Several major new products had their U.S. premieres at the California Audio Show (CAS) this weekend in the San Francisco Bay Area. Most of these new entries were sonically stunning, despite the “challenging” room acoustics at the show. I didn’t get to all the rooms, so my apologies to those manufacturers whom I might have missed.
Notes: Given the response to my recent blog about “The Best Studio System I’ve Ever Heard,” I will try to avoid the word “best” although several of these new products were certainly deserving of that moniker relative to this show. I also hope to cover some other terrific products in a companion CAS Show Report.
Important note: this is Part 2 of a two-part blog. Part 1 covers CAS U.S. Product Premieres from Magico, MBL, and Audio Research. Click here to read Part 1.
Graham Phantom II Supreme tonearm ($5750, 10" version)
The Graham Phantom II Supreme, along with a Clearaudio Innovation Wood ($11,000) mounted on a Clearaudio Everest stand ($12,000) with the Benz Micro LP S-MR cartridge ($5000) produced the most seductive front-end I heard at the CAS, with an enormous soundstage coupled with jet-black backgrounds and an incredibly low noise floor. This combo also sailed through thunderous dynamic peaks with complete control.
The Graham Phantom II Supreme arm is the latest evolution of the Phantom Series tonearms and offers several improvements over its predecessor: a new bearing housing incorporating Tungsten inserts for better mass coupling and improved dynamic range; new counterweight features for wider compatibility; and a new cartridge alignment gauge.
The Clearaudio/Graham/Benz rig was part of the system setup in the large, wide Music Lover’s/Musical Surroundings ballroom which also included the Aesthetix IO Eclipse all-tube phonostage with volume controls and dual-mono all-tube power supplies ($23,000), Spectral amplifiers, Wilson Audio MAXX Series 3 loudspeakers, and MIT cables.
The MAXX loudspeakers were spread as far apart as I’ve seen, but they produced precise focus in the sweet spot on Day 1, stunning dynamics, and a spacious, crisp, clean sound. On Day 2, the focus seemed to pull to the left on massed strings, until I stood against the back wall and everything gelled back into place. I have no idea how these guys were able to get such terrific sound in such a cavernous space.
Luxman LP-171 turntable with arm ($6200)
When Luxman introduces a turntable after 28 years, it’s big news! This belt-drive ’table weighs in at over 50 pounds, and uses a 32-bit speed controller, as well as a massive power supply from a Luxman amplifier.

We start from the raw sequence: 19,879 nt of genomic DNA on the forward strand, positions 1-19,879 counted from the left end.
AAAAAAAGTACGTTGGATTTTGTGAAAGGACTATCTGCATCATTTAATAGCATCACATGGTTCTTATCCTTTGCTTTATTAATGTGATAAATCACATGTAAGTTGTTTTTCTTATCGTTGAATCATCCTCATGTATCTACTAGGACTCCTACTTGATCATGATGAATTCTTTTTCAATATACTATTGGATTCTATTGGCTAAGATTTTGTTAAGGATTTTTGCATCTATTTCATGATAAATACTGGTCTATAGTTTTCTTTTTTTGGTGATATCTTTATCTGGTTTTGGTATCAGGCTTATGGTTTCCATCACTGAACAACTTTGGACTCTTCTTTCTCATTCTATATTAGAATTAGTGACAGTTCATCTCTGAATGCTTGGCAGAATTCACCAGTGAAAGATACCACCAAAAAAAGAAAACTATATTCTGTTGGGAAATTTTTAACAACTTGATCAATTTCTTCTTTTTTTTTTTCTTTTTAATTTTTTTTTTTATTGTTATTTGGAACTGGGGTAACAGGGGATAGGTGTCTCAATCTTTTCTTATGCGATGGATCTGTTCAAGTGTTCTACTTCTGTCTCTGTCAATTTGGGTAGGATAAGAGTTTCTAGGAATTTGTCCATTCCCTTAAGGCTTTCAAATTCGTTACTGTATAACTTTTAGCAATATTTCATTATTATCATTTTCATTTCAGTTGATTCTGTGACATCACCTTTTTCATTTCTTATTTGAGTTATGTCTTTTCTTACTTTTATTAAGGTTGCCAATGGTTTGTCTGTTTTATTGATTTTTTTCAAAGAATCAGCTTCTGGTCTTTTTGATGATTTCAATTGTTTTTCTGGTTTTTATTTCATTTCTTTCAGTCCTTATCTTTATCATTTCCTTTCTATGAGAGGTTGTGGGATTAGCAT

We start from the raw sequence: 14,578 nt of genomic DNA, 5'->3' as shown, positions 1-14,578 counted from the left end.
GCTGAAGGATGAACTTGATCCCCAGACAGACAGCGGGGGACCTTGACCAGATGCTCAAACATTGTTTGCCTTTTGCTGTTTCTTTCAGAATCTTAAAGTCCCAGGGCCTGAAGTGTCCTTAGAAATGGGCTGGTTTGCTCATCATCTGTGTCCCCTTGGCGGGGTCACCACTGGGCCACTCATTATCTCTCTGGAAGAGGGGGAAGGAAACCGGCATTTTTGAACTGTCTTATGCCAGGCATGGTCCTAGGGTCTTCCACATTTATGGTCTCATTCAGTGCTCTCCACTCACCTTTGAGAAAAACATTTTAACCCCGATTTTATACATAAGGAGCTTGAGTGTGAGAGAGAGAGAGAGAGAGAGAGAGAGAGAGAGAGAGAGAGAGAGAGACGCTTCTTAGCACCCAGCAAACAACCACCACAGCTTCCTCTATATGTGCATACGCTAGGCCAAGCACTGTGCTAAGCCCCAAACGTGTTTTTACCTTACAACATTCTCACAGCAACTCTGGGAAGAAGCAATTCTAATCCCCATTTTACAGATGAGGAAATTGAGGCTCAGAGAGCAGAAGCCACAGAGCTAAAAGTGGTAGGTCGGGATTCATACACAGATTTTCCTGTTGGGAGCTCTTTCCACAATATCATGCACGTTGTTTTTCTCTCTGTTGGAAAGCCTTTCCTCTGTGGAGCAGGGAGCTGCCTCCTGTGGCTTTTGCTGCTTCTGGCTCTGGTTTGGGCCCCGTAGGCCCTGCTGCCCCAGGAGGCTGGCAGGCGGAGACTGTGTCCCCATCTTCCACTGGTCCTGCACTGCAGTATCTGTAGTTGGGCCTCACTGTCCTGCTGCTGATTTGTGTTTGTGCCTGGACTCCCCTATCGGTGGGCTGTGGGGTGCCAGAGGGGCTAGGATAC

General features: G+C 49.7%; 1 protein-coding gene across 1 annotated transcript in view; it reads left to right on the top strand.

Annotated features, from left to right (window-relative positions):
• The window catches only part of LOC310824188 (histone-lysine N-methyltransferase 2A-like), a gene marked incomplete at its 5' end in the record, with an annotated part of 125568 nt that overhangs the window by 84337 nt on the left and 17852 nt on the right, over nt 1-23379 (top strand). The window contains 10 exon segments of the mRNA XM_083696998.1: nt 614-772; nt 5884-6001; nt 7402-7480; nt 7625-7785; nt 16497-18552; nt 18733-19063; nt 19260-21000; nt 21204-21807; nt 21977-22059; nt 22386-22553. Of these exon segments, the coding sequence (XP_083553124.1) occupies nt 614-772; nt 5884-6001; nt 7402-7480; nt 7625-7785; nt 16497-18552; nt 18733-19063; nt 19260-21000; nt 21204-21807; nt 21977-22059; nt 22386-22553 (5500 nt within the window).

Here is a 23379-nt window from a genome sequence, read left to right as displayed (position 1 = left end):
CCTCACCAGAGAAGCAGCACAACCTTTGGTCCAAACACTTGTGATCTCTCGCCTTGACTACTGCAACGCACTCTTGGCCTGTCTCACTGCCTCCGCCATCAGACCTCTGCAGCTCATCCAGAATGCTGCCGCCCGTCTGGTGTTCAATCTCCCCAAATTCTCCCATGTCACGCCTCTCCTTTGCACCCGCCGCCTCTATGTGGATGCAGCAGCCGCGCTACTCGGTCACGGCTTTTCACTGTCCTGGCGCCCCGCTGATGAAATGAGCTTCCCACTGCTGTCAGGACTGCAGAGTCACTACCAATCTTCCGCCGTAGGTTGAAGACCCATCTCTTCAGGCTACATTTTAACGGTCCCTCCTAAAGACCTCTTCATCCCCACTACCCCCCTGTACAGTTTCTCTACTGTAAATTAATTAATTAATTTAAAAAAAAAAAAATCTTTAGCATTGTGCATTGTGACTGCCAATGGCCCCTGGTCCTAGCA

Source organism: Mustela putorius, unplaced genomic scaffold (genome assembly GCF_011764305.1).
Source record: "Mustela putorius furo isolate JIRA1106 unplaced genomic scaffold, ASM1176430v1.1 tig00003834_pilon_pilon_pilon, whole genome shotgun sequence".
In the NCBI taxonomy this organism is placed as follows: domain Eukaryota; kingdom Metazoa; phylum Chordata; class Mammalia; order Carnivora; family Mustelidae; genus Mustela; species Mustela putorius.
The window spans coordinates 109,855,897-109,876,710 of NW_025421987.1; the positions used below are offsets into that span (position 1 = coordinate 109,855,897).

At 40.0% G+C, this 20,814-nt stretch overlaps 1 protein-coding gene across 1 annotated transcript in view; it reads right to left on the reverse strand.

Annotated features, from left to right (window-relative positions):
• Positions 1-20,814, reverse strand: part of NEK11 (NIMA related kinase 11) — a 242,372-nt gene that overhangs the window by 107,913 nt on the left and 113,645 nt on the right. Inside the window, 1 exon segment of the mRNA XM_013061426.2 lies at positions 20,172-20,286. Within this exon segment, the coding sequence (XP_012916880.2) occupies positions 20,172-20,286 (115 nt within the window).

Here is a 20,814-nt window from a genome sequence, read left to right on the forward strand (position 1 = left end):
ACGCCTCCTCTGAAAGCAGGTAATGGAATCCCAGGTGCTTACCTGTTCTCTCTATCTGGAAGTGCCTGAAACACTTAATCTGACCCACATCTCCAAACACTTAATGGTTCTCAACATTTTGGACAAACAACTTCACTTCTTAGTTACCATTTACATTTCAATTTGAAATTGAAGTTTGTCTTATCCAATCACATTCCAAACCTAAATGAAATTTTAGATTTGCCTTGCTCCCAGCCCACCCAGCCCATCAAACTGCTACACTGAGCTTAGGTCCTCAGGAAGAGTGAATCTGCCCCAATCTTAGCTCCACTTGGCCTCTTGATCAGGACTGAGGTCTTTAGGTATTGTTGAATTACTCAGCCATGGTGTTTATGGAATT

When mated with Vivid B1 speakers ($15,000), Luxman electronics, and a Brinkman π cartridge, the sound emerged from a quiet, black background with very good focus and soundstaging. A real treat was listening to the 12" single of Lou Reed singing, “Take A Walk On The Wild Side.” I’ve never heard that piece sound so good.
Clearaudio Ovation Wood turntable/Clarify tonearm package ($5500)
This new entry from Clearaudio looks like the offspring of a mating between the Clearaudio Innovation Wood and the Concept. Like the Innovation Wood it features a Panzerholz wood/aluminum sandwich plinth to help control resonances; adjustable leveling and locking feet; Clearaudio’s inverted Ceramic Magnetic Bearing (CMB); and a decoupled 3-speed DC motor with Optical Speed Control. It also features a mass-loaded and internally damped plinth with stainless-steel shot damping tiles, a 40mm thick Delrin platter with weighted rim, a machined aluminum subplatter, and a Clarify tonearm. The Ovation Wood sported a Talismann v2 Gold Cartridge ($1750).
Unfortunately, it wasn’t spinning when I stopped in, so I can’t comment on its sonics, but since I loved the Innovation Wood and was impressed by the performance of the Concept, this could be quite a turntable system.
Gallo Classico CL2 loudspeakers ($1295/pair)
One of the prominent themes of the CAS was just how good many mini-monitors sounded. In the small rooms at the Crowne Plaza, they fared much better than many of the floorstanders with a few notable exceptions (the Wilson Sasha coupled with the dCS Debussy DAC/D’Agostino Momentum; the Sony SS-AR1 driven by the Pass Labs 600.5 amps and XP-20 preamp with an EMM Labs SACD player; Salk Soundscape 10 speakers with Audio by Van Alstine electronics, including the new 600R hybrid amplifier). Audio Vision San Francisco cleverly used small, stand-mounted speakers in all five of its rooms. My personal favorite was the room sporting the wonderful Nola Micro Grand References, Naim electronics, and a Clearaudio Performance SEP with Verify carbon-fiber tonearm ($2800 for table/arm), Clearaudio Talisman v2 Gold cartridge ($1750).
The Gallo Classico CL2 mini-monitors sounded remarkably good and when you consider their modest price, could become highly sought after they get into production in mid/late October. Here’s a speaker that uses a lot of Gallo’s technology from its spherical speakers (CDT-4 tweeter, BLAST for bass loading, and OPT) in a more conventional mini-monitor package.
Gallo’s Bill Fried said the Classico CL2 goes down to 39Hz and has a sensitivity of 90dB. As with several mini-monitors at the CAS, these babies were coherent and spacious. Electric bass was surprisingly good.